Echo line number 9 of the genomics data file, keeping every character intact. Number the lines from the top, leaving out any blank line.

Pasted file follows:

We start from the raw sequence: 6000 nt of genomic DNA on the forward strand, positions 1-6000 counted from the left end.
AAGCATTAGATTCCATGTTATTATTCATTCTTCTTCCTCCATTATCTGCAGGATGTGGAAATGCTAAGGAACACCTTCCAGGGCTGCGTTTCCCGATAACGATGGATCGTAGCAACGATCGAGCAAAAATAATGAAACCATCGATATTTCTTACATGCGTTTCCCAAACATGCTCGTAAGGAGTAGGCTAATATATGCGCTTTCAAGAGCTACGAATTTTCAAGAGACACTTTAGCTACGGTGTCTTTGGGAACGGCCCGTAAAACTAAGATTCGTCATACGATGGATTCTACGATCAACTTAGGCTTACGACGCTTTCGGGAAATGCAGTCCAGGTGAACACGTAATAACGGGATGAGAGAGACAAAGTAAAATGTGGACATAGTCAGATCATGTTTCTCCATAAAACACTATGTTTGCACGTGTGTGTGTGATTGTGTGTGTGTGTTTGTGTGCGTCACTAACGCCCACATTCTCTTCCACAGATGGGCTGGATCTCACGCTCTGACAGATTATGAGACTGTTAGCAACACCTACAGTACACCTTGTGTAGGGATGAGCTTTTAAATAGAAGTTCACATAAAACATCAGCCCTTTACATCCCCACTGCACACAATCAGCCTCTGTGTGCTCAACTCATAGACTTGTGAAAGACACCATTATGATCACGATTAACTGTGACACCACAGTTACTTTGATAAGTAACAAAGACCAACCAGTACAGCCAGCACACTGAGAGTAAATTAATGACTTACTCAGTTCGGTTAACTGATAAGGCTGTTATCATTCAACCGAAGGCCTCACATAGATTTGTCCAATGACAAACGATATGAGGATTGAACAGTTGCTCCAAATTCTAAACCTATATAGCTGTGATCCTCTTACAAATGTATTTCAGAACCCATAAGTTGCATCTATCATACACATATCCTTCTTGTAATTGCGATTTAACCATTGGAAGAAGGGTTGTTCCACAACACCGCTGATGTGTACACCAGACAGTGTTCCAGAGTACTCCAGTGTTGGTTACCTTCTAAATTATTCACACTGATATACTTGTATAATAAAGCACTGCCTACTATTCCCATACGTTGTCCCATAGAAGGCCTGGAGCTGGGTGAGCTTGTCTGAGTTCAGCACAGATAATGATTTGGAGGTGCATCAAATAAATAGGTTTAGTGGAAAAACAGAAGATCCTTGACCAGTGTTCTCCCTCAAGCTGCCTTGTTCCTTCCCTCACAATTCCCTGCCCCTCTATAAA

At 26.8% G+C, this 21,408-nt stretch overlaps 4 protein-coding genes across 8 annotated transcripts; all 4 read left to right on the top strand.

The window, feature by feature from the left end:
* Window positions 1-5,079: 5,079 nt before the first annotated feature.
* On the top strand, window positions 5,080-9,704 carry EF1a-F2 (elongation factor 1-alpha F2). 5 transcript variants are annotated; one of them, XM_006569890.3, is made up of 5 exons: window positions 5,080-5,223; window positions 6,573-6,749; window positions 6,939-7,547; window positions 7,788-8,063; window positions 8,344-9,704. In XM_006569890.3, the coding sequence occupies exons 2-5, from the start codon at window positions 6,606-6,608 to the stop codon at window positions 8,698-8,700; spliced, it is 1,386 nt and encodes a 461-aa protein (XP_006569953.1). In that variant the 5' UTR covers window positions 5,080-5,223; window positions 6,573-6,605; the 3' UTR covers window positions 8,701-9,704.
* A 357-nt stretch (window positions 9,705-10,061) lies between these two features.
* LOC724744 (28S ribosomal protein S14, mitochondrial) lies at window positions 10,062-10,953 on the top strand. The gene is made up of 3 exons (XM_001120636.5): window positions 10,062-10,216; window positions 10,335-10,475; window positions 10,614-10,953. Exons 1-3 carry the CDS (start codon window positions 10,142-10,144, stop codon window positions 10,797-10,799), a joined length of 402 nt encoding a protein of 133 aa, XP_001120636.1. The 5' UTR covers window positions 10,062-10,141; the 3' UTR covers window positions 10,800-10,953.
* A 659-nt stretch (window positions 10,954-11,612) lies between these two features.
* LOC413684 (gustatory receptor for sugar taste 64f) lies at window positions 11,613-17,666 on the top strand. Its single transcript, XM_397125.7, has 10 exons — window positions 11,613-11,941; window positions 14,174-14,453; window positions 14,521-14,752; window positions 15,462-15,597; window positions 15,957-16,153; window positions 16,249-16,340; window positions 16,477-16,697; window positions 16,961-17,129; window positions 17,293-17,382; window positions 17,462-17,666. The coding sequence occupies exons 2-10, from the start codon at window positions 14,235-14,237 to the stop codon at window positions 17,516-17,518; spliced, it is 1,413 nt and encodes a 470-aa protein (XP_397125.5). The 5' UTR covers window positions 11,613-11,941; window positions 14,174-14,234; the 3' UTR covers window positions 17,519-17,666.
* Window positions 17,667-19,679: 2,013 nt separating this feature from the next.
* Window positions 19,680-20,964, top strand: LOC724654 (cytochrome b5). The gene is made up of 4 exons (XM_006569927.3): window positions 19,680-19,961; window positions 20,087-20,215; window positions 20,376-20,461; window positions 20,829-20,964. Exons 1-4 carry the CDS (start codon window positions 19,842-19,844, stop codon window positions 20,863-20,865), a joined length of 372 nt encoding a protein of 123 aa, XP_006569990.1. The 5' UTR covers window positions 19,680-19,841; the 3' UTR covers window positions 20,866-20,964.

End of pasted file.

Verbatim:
* A 659-nt stretch (window positions 10,954-11,612) lies between these two features.